Just a few days ago, we reported on how Ford Motor Company is content with electric cars that have only 100 miles of range. Kevin Layden, Ford’s director of electrification programs and engineering, told the SAE World Convention in Detroit earlier this month his company has no plans to join the electric car range race. Perhaps he should have checked with the boss first.
During a conference call with investors on Thursday, Mark Fields, Ford’s CEO, said his company positively, absolutely will build an electric car with at least 200 miles of range. “We want to make sure that we’re either among the leaders or in a leadership position,” he said. “When you look at some of the competitors and what they’ve announced, clearly, that’s something we’re developing for.”
Fields offered no specifics, however. Any claim that it is leading the field is ludicrous on its face. At best, Ford is more than a lap behind Chevrolet and about 2 laps behind Tesla. Fields may be trying to put a brave face on things, but the fact it that Ford is nothing more than a “me, too” company when it comes to electric cars.
Ford is planning to introduce an assortment of plug-in hybrid models in the near future, however. One of those may be called the Model E, a small car the company plans to build at a new factory in Mexico. According to reports, the Model E will be capable of being powered by multiple power trains depending on market demands. Hyundai is pursuing a similar strategy with its new Ioniq.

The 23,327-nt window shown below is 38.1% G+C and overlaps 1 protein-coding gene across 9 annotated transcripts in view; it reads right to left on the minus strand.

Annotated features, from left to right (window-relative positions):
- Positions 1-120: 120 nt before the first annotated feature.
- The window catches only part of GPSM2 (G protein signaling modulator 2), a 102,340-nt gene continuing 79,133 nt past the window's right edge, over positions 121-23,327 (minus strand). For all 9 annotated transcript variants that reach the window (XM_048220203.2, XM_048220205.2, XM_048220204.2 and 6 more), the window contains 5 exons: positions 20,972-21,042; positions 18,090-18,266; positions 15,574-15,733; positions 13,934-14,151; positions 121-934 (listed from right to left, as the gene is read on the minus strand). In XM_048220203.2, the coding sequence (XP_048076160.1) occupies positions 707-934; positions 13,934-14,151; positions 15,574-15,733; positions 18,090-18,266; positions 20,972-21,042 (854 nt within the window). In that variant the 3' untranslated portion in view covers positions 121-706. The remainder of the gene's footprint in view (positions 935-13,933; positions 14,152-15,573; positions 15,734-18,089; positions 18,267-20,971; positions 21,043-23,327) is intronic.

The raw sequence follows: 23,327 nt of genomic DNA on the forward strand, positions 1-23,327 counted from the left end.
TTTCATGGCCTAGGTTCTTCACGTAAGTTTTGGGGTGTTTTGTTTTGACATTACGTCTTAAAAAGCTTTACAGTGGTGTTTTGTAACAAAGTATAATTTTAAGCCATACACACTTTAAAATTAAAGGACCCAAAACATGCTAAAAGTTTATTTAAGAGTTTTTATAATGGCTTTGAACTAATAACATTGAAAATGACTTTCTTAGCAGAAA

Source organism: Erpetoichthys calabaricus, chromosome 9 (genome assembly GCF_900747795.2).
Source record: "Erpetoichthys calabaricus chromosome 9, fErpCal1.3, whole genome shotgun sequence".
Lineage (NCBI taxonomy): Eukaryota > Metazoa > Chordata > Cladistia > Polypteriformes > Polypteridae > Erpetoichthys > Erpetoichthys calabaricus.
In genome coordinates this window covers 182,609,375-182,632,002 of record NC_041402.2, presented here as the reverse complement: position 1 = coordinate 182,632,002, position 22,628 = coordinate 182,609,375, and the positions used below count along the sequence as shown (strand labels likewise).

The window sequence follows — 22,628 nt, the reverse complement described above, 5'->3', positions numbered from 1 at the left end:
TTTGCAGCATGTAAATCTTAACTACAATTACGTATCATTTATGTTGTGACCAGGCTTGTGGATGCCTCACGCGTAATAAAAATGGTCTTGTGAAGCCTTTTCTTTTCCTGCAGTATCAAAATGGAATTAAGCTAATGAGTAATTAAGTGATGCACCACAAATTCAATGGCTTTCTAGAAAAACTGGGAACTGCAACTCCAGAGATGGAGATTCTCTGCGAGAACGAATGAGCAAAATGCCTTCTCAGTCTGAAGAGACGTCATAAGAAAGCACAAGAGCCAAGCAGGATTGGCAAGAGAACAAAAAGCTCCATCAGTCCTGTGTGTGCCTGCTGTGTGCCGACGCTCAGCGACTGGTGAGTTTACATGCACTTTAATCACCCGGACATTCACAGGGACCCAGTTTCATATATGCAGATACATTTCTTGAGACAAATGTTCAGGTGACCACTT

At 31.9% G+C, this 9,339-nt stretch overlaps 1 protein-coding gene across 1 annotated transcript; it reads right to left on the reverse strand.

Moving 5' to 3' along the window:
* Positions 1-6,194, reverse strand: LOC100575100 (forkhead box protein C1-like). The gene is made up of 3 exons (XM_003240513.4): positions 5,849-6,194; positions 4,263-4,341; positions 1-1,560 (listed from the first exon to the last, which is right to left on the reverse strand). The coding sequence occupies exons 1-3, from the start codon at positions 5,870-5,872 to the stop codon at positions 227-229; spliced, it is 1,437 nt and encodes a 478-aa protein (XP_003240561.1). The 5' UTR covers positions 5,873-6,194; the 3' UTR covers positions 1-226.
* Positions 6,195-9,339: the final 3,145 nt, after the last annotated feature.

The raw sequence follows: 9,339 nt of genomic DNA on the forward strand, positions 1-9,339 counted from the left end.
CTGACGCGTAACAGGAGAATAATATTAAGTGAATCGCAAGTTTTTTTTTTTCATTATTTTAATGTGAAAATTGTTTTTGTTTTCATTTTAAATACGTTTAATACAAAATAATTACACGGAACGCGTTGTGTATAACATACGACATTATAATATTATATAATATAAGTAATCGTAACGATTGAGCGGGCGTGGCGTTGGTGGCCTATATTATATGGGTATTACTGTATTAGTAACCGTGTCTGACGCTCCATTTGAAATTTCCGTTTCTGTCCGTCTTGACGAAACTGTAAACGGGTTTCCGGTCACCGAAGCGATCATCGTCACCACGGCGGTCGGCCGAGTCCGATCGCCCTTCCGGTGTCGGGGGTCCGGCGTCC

The problem Ford has is the same all legacy automakers have. They are making money hand over fist selling large SUV’s and trucks. The reason Fields was chatting with analysts yesterday was to share with them the good news. Ford had the highest first quarter net income in the company’s history, thanks to strong sales of its F series pickups and Explorer SUVs.
In an era of ridiculously low gas prices, consumers are voting with their wallets and buying the biggest, thirstiest vehicles they can find and in record numbers. How is Ford supposed to say “No, thank you,” to those customers and focus on small sedans that nobody wants? Tis a conundrum. For now, Ford and others can be expected to pay lip service to the idea of electric cars, but continue to build what sells. No responsible capitalist would do it any different.
If Ford is planning on being an electric car leader, it is keeping its plans well hidden and out of public view.
Source: Bloomberg Photo credit: Ford